them transportation to the air-
port."
* . * *
ON THE OTHER hand, Wil-
liam Puckett, president of the
Veterans' Cab Association, ex-
pressed doubt that one taxi com-
pany could handle all the air-
port business.
"I don't think that one com-
pany can handle all of the air-
port business. At, any rate, it
would be impossible to do it
with only 16 cabs," Puckett said.
Another taxi-cab company offi-
cial, John Weber, president of the
Radio Cab Co., said that "It is pos-
sible for one company to handle
the airport business before Christ-
mas, if the bus company provides
a number of special buses to serve
the airport."
So far, the Yellow Co. is the only
local taxi company which has ap-
plied to the Public Service Com-
mission for a license to serve the
airport. However, the Veterans'
Cab group will have an application
before the commission very short-
ly, Puckett said.
AIM Votes For
Dormitory Post
The Association of Independent
Men last night took steps to have
an AIM representative placed on
the Board of Governors of Resi-
dence Halls.
It voted to inaugurate an inter-
residence hall co-ordinating com-
mittee to investigate the possibili-
ty of having an AIM representa-
tive on the Board of Governors.
AIM also went on record as op-
posing a motion introduced in the
Committee to End Discrimination.
The motion calls for removal from
CED of all organizations having
discriminatory clauses in their
constitutions.

Entry Blanks
Called Fair
By Whitaker
Ease Interview
CED Informed
Prof. Wayne L. Whitaker, chair-
man of the Medical School admis-
sions committee, yesterday told
Committee to End Discrimination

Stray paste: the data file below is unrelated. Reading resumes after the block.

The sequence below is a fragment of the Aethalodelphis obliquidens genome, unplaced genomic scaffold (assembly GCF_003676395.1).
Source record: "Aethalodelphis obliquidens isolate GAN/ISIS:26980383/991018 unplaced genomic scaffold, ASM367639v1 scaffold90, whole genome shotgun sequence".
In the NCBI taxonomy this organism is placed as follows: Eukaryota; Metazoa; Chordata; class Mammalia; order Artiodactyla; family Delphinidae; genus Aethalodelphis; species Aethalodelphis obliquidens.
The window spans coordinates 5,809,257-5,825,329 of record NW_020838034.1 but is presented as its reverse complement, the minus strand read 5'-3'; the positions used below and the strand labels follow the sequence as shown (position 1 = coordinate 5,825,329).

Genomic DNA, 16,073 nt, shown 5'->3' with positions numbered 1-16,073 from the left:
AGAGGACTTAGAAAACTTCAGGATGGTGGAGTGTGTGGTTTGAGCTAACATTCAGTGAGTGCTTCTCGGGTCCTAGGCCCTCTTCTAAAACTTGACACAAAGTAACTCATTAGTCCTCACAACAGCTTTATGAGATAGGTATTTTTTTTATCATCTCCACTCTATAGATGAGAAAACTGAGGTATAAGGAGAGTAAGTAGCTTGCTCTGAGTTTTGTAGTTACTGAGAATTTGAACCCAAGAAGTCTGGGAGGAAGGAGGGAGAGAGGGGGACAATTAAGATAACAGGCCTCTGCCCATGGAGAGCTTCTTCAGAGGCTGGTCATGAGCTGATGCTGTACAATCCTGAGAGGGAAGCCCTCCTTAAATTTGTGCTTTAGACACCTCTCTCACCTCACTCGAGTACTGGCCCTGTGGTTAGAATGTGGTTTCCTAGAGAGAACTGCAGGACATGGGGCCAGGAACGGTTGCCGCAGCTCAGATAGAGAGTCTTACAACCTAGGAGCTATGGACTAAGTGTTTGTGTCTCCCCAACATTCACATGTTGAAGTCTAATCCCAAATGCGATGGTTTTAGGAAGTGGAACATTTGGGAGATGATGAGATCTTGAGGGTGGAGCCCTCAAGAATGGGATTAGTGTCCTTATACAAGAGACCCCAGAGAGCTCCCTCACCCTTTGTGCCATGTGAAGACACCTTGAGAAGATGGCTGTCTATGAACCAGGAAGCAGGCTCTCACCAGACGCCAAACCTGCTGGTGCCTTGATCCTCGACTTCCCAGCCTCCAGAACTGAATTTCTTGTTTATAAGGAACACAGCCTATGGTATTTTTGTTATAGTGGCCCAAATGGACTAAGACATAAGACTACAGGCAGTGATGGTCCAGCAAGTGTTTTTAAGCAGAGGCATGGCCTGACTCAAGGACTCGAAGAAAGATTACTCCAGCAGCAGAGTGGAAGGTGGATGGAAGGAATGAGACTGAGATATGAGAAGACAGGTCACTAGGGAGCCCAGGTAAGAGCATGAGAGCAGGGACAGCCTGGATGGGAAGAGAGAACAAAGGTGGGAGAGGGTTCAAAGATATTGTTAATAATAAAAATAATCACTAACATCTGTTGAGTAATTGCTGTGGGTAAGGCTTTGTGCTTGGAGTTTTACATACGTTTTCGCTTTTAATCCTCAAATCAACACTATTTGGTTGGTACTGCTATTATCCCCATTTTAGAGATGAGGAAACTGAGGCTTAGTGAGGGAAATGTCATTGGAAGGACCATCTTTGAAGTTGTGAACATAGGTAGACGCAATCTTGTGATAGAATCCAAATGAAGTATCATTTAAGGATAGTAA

members that questions appearing
on application blanks were used to
facilitate interviewing for admis-
sions.
Speaking to seven CED members
in a special meeting, Prof. Whita-
ker said that the Medical School
does not use questions of religion,
nationality, former name if
changed and request for photo-
graph for discriminatory purposes.
* * *
"WE HAVE a problem of deter-
mining which applicants will make
the best contribution to society
and this evaluation problem is so
great that we regard the problems
of race and religion as insignifi-
cant," he said.
"For example, we use the in-
formation as an opening wedge
in discovering what is the appli-
cant's outlook on life's responsi-
bilities and whether his religious
views interfere with scientific
study."
The admissions officer also ex-
plained the use of questions on
nationality, family name if
changed, and request for photo-
graph.
He admitted that the question
of nationality was ambiguous since
the applicant could not be sure if
it meant citizenship or family
background.
BUT nationality information is
used to make the interviewing re-
lationship easier for interviewee
and interviewer, he said.
The question on family name
if changed is a means for pro-
tection and occasionally is used
in determining fraud, according
to Prof. Whitaker.
Photographs help interviewers
remember the individual after the
first meeting, he said. In answer
to questions from CED members,
Prof. Whitaker agreed that it
would be possible to take photo-
graphs at the time of the inter,
view.
* * *
"AND IT might be advantageous
since all pictures would be uni-
form. But setting up photographic
equipment would be cumbersome,"
he added.
CED members suggested that
question blanks be changed to
remove any possibility of dis-
crimination in Medical School.
Prof. Whitaker replied that "I
think that all these questions
might be deleted without hamper-
ing the work of the ,admissions